With limited access and competing priorities – such as being able to provide medical care while working in countries where torture occurs – these organisations have a narrow scope for documenting the occurrence of torture. In an excellent Lancet article, Len Rubenstein and Melanie Bittle argue that the World Health Organization is best positioned to play a leading role in documenting attacks on medical functions in conflict, and this should include those attacks committed by physicians.
Among the suggestions put forth by Rubenstein and Bittle are a UN Security Council resolution providing a mandate for the WHO to pursue investigations, and the use of mobile devices for securely and quickly transmitting information about abuse. By documenting medical complicity in torture, we give physicians under incredible pressures incentive to oppose orders from their superiors and the state.
Torture is common in Syrian prisons. Above, Syrians protest the torture of a 13-year-old boy [Al Jazeera]
The greatest challenge, however, is enforcement, and the punishment of physicians complicit in torture. No international body retains information on professional qualifications. Like most other professions, medicine has proclaimed a need to be self-regulating, yet it has no system in place to disqualify or sanction physicians on a global level (national licensing bodies exist in most countries, but there is little to no international coordination). To this day, investigations continue of Rwandan doctors now practising in Europe and Africa, accused of involvement in the 1994 genocide.
Of course, their crimes were far more widespread than those in Syria today, as doctors oversaw the killing of hundreds of patients and staff in their hospitals, but the challenge of enforcement is nearly identical. Even if medical complicity in torture does not warrant imprisonment, it ought to warrant professional disqualification – and as of yet, no institution or process is in place to disqualify a physician from practising internationally.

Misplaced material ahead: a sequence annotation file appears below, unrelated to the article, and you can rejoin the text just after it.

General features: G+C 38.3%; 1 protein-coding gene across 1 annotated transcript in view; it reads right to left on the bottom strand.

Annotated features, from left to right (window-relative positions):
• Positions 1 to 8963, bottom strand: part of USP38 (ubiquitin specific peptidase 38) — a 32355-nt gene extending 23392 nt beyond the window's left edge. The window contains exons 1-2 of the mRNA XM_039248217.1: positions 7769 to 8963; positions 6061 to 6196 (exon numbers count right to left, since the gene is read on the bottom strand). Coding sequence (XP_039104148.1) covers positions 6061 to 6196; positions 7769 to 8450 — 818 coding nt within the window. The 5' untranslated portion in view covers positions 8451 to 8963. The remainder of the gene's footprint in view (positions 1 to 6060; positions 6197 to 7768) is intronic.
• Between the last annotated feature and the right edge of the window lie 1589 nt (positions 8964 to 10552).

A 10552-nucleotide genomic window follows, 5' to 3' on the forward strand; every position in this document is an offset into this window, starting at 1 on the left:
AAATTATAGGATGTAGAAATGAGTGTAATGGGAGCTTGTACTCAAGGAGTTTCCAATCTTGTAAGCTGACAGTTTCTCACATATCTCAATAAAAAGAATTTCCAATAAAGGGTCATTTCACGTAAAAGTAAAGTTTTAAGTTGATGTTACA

Honouring the heroism of Syrian doctors
Attacks on the healthcare system are common – perhaps inevitable – in modern war, but doctors don’t always become complicit. In Bahrain, the Salmaniya medical centre was raided, and its doctors beaten and jailed for treating protesters. In Libya, Misurata hospital came under fire, deterring the sick from seeking care and endangering staff and patients.
Despicable as these attacks are, they have come to be expected as a feature of conflict. Attacks on the healthcare system have been documented in almost all recent conflicts including in Afghanistan, Kosovo, Nepal, Iraq, and the occupied Palestinian territories. In most cases, doctors have acted admirably, and sometimes heroically: seeing the sick in their homes, in secretive and makeshift clinics, risking their lives to provide care. Under oppressive regimes, doctors may be risking their lives just by refusing to be complicit in torture.
In Syria, a group known as the “Damascus Doctors” has been organising on Facebook to provide hidden clinics in areas of protest, as reported by CNN. These doctors are upholding a tradition of professionalism and protest that existed since at least 1980, when more than 100 healthcare professionals were arrested for striking to demand the lifting of Syria’s state of emergency, in place since 1963 (as of 1990, at least 90 of them remained missing). These doctors, like many others who have opposed the regime, were subjected to gruesome physical and psychological torture.
The overwhelming majority of Syrian physicians have likely been acting heroically. It is in their honour that we should pursue aggressive international efforts to document and disqualify those physicians complicit in torture. This will require emboldened international institutions, cooperation among national licensing bodies, and the courage of doctors, journalists, activists and human rights organisations in documenting and reporting medical torture.
Rajaie Batniji MD, DPhil is a resident physician and an affiliate of the Centre on Democracy, Development and Rule of Law at Stanford University. His work examines international cooperation on health.
You can follow him on Twitter: @rBatniji
The views expressed in this article are the author’s own and do not necessarily reflect Al Jazeera’s editorial policy.